There’s broad consensus that we are operating in the Age of the Customer. To date, B2C brands have felt the impact of this change the most, and they’ve responded by investing in digital transformation and customer experience (CX) initiatives. Increasingly, experiences in the B2C world are also influencing buyer expectations in the B2B sector. Customers now demand the same well-designed user experiences from B2B providers, and their continued loyalty is contingent on these experiences meeting their high expectations. 

B2B technology companies have been at the forefront of this increased focus on customer experience, and as they’ve invested in improvements, they’ve also seen an uptick in customer engagement, retention, and growth. Customer education can be a particularly effective element of this CX strategy in driving business outcomes.

The Importance of Customer Education in Driving Business Outcomes

Software and technology companies have ambitious missions, but the impact of their innovations only land when end users are able to quickly and effectively find value in their offerings. Customer Education is content designed to onboard, engage, and retain your new and existing customers that is delivered in a programmatic fashion via in-person and on-demand channels. 

Investments in customer education are particularly beneficial for companies with:

  • A complex product that users must learn before obtaining value;
  • A product that requires users to change their existing behavior, processes, or workflows;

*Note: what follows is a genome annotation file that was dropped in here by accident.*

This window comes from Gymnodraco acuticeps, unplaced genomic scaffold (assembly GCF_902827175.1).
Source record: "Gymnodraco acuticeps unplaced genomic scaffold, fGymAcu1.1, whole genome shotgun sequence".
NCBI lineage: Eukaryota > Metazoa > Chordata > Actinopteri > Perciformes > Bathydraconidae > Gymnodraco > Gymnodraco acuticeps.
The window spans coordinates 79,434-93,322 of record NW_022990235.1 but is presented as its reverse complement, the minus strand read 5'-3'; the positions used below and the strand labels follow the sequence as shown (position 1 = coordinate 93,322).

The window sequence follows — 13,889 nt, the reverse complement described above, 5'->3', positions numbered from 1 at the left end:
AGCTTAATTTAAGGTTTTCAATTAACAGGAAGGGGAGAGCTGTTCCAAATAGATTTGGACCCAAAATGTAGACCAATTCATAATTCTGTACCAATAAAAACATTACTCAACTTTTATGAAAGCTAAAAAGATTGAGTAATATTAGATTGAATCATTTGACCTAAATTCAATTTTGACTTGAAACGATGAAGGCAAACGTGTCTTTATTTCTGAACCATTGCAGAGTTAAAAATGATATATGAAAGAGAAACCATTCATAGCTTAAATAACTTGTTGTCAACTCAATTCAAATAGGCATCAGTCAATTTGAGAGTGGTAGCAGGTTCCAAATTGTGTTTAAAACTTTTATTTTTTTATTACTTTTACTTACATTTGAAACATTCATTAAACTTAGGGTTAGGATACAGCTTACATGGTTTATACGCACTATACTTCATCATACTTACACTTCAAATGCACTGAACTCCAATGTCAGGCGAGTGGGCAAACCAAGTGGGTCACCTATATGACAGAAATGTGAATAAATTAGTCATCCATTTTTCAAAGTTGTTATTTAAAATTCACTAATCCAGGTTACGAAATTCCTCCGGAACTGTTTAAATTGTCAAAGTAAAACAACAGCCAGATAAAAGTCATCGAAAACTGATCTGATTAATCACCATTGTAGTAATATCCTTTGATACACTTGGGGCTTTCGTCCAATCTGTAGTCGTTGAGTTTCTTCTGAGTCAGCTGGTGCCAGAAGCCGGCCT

• A diverse user base in terms of needs and roles;
  • Products that are updated regularly with new features and functionality;
  • A suite of products that could be up and cross-sold; and
  • Products that require extensive support.

A strong Customer Education program can help you increase customer satisfaction scores, reduce support ticket volume, improve product adoption, drive lead generation, generate services revenue, and increase renewals. The right tool can make a world of difference for customer education. Businesses sometimes have a temptation to use their existing employee education LMSs for this purpose. We’ve seen this lead to unfavorable outcomes time and again. Let’s see why.

Your Internal Employee LMS Will Let Your Customers Down

The Learning Management System (LMS) was originally designed for internal use cases with a focus on addressing the compliance needs of Human Resources departments. While this may be the origin of the corporate LMS, in recent years, companies have shifted their educational focus to external audiences such as customers, partners, affiliates, and franchises. It can be a frustrating experience to try to educate external audiences using LMSs that were designed for internal audiences. 

The primary challenge is that external audiences tend to be voluntary learners. This is in sharp contrast to internal audiences, who can be compelled to learn using levers that are not available with external audiences.